Australian shares remain in doldrums

An unexpected drop in the unemployment rate failed to lift Australian shares out of the doldrums, while the Aussie dollar remained entrenched below 73 US cents.

The S&P/ASX200 benchmark index was down 47.8 points, or 0.8 per cent, to 5908.3 points at 1200 AEST on Thursday.

The All Ordinaries index fell 49.6 points, or 0.8 per cent, to 6097.3.

The Australian dollar fell to 72.70 US cents from 72.82 US cents just before the jobs figures, and compared with 73.16 US cents late on Wednesday.

The local market went into the jobs figures with a negative tone after a soft finish on Wall Street, where shares failed to follow through from earlier gains.

Market heavyweights like BHP were down 0.9 per cent to $36.65, while among the major banks the Commonwealth was down 0.5 per cent at $65.35 but Westpac rose 0.6 per cent to $16.86.

The unemployment rate unexpectedly fell to 6.8 per cent in August from 7.5 per cent in July as a further 111,000 people joined the workforce with the COVID-19 lockdown in Victoria not having as big an impact on the national result.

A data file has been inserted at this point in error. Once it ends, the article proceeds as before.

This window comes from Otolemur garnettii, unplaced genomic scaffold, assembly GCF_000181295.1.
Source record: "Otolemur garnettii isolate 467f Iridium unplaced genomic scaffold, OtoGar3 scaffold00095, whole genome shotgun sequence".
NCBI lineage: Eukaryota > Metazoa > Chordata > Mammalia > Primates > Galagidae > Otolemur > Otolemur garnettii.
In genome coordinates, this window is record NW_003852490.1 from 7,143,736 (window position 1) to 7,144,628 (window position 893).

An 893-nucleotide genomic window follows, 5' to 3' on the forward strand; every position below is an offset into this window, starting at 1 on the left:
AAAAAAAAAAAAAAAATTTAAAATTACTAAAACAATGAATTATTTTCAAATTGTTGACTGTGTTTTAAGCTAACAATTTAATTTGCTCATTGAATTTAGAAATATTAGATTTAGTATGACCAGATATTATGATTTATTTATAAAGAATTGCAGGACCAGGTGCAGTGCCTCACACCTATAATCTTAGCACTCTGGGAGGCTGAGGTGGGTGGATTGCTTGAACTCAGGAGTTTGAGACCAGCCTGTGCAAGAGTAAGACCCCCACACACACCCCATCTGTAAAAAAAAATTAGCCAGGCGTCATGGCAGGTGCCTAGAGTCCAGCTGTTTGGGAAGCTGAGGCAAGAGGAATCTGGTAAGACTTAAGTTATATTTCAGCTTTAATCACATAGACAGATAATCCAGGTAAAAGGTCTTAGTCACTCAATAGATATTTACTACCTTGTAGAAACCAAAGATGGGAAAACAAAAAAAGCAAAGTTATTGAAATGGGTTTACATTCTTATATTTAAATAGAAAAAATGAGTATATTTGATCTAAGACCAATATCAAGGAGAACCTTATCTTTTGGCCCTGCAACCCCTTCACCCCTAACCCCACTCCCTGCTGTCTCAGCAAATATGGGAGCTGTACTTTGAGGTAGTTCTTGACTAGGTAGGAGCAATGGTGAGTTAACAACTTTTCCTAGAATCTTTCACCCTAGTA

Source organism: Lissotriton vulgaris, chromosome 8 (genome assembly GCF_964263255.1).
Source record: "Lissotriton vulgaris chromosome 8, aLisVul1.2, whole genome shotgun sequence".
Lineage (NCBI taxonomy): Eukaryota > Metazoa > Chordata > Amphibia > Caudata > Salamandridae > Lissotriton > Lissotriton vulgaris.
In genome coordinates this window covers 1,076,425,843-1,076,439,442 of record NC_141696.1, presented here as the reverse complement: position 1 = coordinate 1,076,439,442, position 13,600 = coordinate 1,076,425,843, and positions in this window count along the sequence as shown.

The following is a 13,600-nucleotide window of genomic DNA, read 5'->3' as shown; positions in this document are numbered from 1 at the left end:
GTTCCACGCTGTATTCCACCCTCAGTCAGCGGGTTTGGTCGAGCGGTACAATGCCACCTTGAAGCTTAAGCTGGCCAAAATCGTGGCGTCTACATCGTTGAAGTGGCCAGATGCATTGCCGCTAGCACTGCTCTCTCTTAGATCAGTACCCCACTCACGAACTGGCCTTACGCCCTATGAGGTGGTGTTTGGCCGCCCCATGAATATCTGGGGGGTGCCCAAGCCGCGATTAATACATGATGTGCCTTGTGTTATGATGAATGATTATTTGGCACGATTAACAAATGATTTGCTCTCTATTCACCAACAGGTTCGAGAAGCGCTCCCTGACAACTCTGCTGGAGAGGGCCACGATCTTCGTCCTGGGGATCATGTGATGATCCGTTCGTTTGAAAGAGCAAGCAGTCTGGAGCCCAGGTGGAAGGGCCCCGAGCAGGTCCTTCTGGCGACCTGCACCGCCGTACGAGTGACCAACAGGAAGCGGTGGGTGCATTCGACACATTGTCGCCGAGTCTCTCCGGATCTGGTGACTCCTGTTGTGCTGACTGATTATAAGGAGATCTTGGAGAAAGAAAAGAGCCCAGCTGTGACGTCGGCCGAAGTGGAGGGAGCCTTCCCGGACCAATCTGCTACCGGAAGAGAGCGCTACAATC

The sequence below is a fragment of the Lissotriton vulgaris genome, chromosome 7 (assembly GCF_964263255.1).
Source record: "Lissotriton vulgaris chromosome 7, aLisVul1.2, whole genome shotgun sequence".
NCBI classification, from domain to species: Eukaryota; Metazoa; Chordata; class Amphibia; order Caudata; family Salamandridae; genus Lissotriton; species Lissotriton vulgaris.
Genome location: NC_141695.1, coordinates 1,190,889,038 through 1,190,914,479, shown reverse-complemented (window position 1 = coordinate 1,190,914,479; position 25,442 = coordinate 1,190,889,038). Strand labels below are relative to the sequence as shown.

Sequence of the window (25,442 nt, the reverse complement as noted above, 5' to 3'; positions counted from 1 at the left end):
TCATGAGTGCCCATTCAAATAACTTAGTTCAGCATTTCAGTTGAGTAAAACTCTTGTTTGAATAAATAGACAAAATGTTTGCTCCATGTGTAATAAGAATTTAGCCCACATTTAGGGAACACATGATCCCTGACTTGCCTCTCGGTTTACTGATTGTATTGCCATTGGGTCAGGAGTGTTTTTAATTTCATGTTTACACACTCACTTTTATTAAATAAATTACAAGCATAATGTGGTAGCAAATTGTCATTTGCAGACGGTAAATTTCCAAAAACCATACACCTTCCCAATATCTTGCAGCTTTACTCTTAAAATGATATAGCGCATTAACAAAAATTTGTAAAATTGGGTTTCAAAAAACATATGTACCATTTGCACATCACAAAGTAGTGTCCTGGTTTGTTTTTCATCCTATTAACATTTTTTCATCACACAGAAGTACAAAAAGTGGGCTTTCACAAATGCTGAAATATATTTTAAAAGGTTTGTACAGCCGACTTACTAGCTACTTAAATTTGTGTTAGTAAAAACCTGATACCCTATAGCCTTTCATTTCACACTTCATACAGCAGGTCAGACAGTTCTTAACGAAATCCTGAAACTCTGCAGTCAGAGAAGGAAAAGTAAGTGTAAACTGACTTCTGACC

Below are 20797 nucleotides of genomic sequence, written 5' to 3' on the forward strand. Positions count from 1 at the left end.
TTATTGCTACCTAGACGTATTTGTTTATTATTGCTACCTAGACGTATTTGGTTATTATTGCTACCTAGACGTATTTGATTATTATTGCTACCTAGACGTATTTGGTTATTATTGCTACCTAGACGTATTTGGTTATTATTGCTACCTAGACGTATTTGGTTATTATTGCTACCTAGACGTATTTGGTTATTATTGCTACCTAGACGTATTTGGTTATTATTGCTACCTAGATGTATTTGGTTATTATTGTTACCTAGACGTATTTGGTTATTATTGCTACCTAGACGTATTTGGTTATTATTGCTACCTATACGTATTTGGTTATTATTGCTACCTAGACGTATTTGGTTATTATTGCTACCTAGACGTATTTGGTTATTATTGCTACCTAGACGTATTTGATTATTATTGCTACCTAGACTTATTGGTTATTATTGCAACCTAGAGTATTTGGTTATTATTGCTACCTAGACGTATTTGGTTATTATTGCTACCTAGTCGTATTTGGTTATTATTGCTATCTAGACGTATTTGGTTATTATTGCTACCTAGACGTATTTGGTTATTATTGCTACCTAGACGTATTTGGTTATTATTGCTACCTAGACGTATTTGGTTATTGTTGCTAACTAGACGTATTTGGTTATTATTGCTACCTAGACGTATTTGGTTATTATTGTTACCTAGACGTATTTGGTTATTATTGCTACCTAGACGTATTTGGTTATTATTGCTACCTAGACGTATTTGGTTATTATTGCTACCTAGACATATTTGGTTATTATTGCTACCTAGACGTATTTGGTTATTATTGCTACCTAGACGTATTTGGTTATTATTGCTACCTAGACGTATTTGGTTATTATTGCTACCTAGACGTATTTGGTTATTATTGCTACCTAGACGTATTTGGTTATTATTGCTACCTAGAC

Economists had expected the jobless rate to rise to 7.7 per cent with the number of people in employment falling by 35,000. 

However, in its interim economic outlook, the Organisation for Economic Cooperation and Development now expects a slower recovery in 2021 for Australia after slumping into its first recession since the early 1990s.

It now predicts a smaller contraction of 4.1 per cent in 2020, compared to the five per cent contraction it forecast in June.

But for 2021 it now sees growth of just 2.5 per cent rather than 4.1 per cent. This is still below Australia’s long-run growth average of 2.75 per cent.

In the run-up to his October 6 budget, Treasurer Josh Frydenberg promised to do what is necessary to “cushion the blow” from the pandemic on the economy.

As expected the US Federal Reserve left its key interest rates unchanged after its two-day meeting and issued a slightly less dire outlook for US economic growth and unemployment this year.

But the central bank promised to keep policy accommodative for at least three years.

Reserve Bank of Austalia governor Philip Lowe has made a similar vow.

The S&P 500 lost 15.71 points or 0.5 per cent to 3,385.49. The Dow Jones Industrial average rose 36.78 points, or 0.1 per cent, to 28,032.38. The Nasdaq composite lost 139.85 points, or 1.3 per cent, to 11,050.47.

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